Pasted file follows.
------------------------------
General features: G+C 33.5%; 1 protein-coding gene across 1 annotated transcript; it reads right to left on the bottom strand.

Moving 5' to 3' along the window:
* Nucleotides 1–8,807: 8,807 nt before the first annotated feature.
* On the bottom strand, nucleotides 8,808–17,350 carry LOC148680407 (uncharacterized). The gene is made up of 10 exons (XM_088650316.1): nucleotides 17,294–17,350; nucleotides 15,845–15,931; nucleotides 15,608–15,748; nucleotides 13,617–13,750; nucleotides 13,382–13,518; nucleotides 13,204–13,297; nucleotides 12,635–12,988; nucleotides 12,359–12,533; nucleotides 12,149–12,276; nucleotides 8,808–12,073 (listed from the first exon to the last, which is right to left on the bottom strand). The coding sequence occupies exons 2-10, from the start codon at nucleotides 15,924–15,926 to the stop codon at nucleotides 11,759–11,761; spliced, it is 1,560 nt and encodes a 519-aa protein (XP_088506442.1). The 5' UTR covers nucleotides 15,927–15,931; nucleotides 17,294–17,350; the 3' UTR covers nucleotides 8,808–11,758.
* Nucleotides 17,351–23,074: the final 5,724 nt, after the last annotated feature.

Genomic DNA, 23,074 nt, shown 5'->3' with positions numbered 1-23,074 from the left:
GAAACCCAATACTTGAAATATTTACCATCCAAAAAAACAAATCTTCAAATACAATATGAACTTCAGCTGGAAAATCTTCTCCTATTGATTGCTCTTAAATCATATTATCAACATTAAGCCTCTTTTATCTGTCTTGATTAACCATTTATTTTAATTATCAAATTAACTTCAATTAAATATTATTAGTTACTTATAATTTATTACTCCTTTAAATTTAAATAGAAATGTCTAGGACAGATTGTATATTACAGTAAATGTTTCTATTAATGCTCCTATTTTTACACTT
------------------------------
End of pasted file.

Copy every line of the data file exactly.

General features: G+C 33.5%; 1 protein-coding gene across 1 annotated transcript; it reads right to left on the bottom strand.

Moving 5' to 3' along the window:
* Nucleotides 1–8,807: 8,807 nt before the first annotated feature.
* On the bottom strand, nucleotides 8,808–17,350 carry LOC148680407 (uncharacterized). The gene is made up of 10 exons (XM_088650316.1): nucleotides 17,294–17,350; nucleotides 15,845–15,931; nucleotides 15,608–15,748; nucleotides 13,617–13,750; nucleotides 13,382–13,518; nucleotides 13,204–13,297; nucleotides 12,635–12,988; nucleotides 12,359–12,533; nucleotides 12,149–12,276; nucleotides 8,808–12,073 (listed from the first exon to the last, which is right to left on the bottom strand). The coding sequence occupies exons 2-10, from the start codon at nucleotides 15,924–15,926 to the stop codon at nucleotides 11,759–11,761; spliced, it is 1,560 nt and encodes a 519-aa protein (XP_088506442.1). The 5' UTR covers nucleotides 15,927–15,931; nucleotides 17,294–17,350; the 3' UTR covers nucleotides 8,808–11,758.
* Nucleotides 17,351–23,074: the final 5,724 nt, after the last annotated feature.

Genomic DNA, 23,074 nt, shown 5'->3' with positions numbered 1-23,074 from the left:
GAAACCCAATACTTGAAATATTTACCATCCAAAAAAACAAATCTTCAAATACAATATGAACTTCAGCTGGAAAATCTTCTCCTATTGATTGCTCTTAAATCATATTATCAACATTAAGCCTCTTTTATCTGTCTTGATTAACCATTTATTTTAATTATCAAATTAACTTCAATTAAATATTATTAGTTACTTATAATTTATTACTCCTTTAAATTTAAATAGAAATGTCTAGGACAGATTGTATATTACAGTAAATGTTTCTATTAATGCTCCTATTTTTACACTT